Welcome to the Trans Comedy Award
Trans Comedy joined forces with BBC Writersroom to launch The Trans Comedy Award: a talent search to encourage writers to promote a positive portrayal of Transgender people in mainstream comedy.
This has been won by Elliot Kerrigan and is currently being made into a comedy called Boy Meets Girl by Tiger Aspect
The Trans Comedy Award opened up an opportunity for the transgender community and members of the general public to portray transgender characters and the transgender experience in a fresh affirming manner, without resorting to cliché or stereotype.
We looked for original comedy sitcoms, comedy dramas or sketch shows featuring transgender characters and/or themes and written for television. An award of up to a maximum of £5000 was allocated to the selected writer in order that they may develop a pilot or taster.
Offical Press Release
We had a winner and now we have a series. Read all about it here
Scotsman Piece : Elliot Kerrigan on transgender drama Boy Meets Girl
30th August : Jay Richardson
Transgender drama Boy Meets Girl is a sitcom about a couple in love first, and a challenge to society second, writer Elliot Kerrigan tells Jay Richardson
“Leo, I was born with a penis” blurts the woman. And with that striking introduction, Boy Meets Girl is set to dramatically alter the depiction of trans people on television forever. Leo and Judy meet, share drinks and arrange to see each other again. Leo’s mother bemoans her 26-year-old son dating a woman approaching 40. But he’s absolutely smitten.
The twist, disclosed at the start of BBC2’s progressive, but warmly funny and unquestionably mainstream sitcom, is that Judy is transgender and played by transgender actor Rebecca Root. Currently appearing in the acclaimed Trans Scripts monologues at the Pleasance in Edinburgh, Root maintains that Boy Meets Girl is “groundbreaking” because it’s the first comedy “to normalise the trans identity”.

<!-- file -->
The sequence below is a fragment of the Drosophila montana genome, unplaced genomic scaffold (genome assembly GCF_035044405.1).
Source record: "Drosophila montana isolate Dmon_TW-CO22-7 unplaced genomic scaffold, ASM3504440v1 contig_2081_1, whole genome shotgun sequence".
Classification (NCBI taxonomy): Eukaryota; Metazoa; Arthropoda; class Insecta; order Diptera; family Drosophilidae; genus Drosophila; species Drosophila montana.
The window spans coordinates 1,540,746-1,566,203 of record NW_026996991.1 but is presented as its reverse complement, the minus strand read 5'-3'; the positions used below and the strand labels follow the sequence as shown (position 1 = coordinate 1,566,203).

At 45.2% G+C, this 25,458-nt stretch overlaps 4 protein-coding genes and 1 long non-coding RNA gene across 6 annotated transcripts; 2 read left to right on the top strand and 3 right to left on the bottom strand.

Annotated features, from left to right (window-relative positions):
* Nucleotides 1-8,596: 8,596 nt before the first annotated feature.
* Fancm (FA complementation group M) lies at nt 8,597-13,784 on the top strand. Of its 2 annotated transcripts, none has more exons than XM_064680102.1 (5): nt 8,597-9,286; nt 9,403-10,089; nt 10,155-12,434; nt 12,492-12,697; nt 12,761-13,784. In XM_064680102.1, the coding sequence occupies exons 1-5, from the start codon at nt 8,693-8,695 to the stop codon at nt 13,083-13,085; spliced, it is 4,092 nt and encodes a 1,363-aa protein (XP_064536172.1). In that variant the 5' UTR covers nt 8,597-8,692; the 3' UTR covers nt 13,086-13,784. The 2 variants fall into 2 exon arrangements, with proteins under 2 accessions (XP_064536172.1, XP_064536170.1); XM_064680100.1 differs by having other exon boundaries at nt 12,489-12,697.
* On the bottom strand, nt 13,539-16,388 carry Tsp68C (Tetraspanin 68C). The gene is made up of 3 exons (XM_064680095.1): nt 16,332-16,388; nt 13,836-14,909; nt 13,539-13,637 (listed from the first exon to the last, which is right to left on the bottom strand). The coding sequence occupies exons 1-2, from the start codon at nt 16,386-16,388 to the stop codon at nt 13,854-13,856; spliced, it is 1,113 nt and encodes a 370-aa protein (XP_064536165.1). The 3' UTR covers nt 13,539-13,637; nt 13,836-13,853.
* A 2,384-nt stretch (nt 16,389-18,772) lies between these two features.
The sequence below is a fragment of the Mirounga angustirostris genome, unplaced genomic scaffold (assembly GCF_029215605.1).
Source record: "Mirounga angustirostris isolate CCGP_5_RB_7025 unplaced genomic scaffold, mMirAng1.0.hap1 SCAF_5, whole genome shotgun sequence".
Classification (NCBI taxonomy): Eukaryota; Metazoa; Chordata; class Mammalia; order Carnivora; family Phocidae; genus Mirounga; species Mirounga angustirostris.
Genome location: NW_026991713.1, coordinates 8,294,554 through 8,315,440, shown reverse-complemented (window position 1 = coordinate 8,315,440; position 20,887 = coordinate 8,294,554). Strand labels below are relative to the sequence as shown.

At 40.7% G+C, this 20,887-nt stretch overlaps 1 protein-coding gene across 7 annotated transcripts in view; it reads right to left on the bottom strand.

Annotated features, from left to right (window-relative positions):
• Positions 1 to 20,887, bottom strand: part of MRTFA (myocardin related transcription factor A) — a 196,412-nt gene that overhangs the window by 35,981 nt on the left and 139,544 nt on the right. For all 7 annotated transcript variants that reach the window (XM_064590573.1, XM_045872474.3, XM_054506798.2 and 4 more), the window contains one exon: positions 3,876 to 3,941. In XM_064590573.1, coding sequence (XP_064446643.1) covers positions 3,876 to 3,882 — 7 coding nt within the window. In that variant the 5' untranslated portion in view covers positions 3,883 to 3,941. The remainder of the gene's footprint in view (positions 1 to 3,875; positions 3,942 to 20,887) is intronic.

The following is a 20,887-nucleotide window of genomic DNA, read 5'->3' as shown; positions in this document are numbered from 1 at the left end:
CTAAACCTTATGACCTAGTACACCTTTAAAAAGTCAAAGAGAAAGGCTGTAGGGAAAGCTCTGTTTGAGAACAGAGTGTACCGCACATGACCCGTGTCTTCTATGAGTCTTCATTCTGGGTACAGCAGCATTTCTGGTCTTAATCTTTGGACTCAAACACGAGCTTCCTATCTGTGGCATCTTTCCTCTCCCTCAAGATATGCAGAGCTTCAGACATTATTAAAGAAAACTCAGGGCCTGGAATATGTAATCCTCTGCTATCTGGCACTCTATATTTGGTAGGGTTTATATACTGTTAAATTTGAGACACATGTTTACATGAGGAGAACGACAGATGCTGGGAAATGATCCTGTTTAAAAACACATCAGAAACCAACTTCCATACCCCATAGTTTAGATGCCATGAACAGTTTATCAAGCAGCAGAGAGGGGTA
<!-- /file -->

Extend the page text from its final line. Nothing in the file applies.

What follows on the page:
Trans characters in comedy tend to be played by cisgender (non-transgender), often male actors, and deployed as punchlines rather than romantic leads, invariably with a stock, Crying Game-style pullback and genital reveal. Even David Tennant’s sympathetic portrayal of the barmaid Davina in Rab C Nesbitt finished with her humiliating Mary Doll’s lecherous boss by luring him into a dark cupboard fumble.
“That’s not the case here” Root assures me during a break from filming at the Space Project studio in Manchester. “[Judy] happens to be trans. You could just as easily say that she happens to be Caucasian, she happens to be six foot, she happens to be 40, she happens to have brown hair.”
With trans celebrities such as Caitlyn Jenner and boxing promoter Kellie Maloney increasingly visible, awareness of (and prurient interest in) trans people is at an all-time high, with fuller, more nuanced representation inevitable, even in comedy. Advancing beyond her transition, Sarah Franken has one of the most talked about shows at the Edinburgh Fringe, while Cucumber actor and stand-up Bethany Black recently joined the cast of Doctor Who. Two of the most celebrated comedy-dramas in the US are Transparent, featuring cisgender, Arrested Development star Jeffrey Tambor coming out as a transgender woman to her family; and prison saga Orange Is The New Black, which has transformed trans actor Laverne Cox into one of the most recognisable faces in America.
True progress, Root reflects, will arrive when the transgender angle is incidental. Boy Meets Girl exclusively auditioned trans actors for Judy. But the show recalls the popular Gavin and Stacey in the well-meaning, meddling role the central characters’ families play in their relationship. Denise Welch, Nigel Betts and Janine Duvitski are to the fore as the eccentric parents, while Lizzie Roper and Jonny Dixon are by turns supportive and embarrassing as their dysfunctional siblings.